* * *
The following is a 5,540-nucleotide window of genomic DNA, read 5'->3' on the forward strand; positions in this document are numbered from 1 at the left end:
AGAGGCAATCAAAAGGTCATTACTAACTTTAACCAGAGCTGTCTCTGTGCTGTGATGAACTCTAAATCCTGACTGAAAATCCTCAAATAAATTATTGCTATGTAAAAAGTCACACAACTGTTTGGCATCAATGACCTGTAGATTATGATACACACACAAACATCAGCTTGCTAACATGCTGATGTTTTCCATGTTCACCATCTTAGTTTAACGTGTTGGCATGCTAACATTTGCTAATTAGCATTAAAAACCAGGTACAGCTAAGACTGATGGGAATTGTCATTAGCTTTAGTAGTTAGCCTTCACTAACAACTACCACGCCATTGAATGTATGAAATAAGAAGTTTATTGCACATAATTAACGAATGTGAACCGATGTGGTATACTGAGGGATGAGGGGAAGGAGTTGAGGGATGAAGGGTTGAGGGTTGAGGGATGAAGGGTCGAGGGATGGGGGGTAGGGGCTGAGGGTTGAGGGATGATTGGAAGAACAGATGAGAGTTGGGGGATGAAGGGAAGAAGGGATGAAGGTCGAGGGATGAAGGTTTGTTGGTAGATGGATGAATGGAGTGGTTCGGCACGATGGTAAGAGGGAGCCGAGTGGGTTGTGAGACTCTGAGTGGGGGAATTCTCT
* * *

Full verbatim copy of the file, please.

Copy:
The following is a 5,540-nucleotide window of genomic DNA, read 5'->3' on the forward strand; positions in this document are numbered from 1 at the left end:
AGAGGCAATCAAAAGGTCATTACTAACTTTAACCAGAGCTGTCTCTGTGCTGTGATGAACTCTAAATCCTGACTGAAAATCCTCAAATAAATTATTGCTATGTAAAAAGTCACACAACTGTTTGGCATCAATGACCTGTAGATTATGATACACACACAAACATCAGCTTGCTAACATGCTGATGTTTTCCATGTTCACCATCTTAGTTTAACGTGTTGGCATGCTAACATTTGCTAATTAGCATTAAAAACCAGGTACAGCTAAGACTGATGGGAATTGTCATTAGCTTTAGTAGTTAGCCTTCACTAACAACTACCACGCCATTGAATGTATGAAATAAGAAGTTTATTGCACATAATTAACGAATGTGAACCGATGTGGTATACTGAGGGATGAGGGGAAGGAGTTGAGGGATGAAGGGTTGAGGGTTGAGGGATGAAGGGTCGAGGGATGGGGGGTAGGGGCTGAGGGTTGAGGGATGATTGGAAGAACAGATGAGAGTTGGGGGATGAAGGGAAGAAGGGATGAAGGTCGAGGGATGAAGGTTTGTTGGTAGATGGATGAATGGAGTGGTTCGGCACGATGGTAAGAGGGAGCCGAGTGGGTTGTGAGACTCTGAGTGGGGGAATTCTCT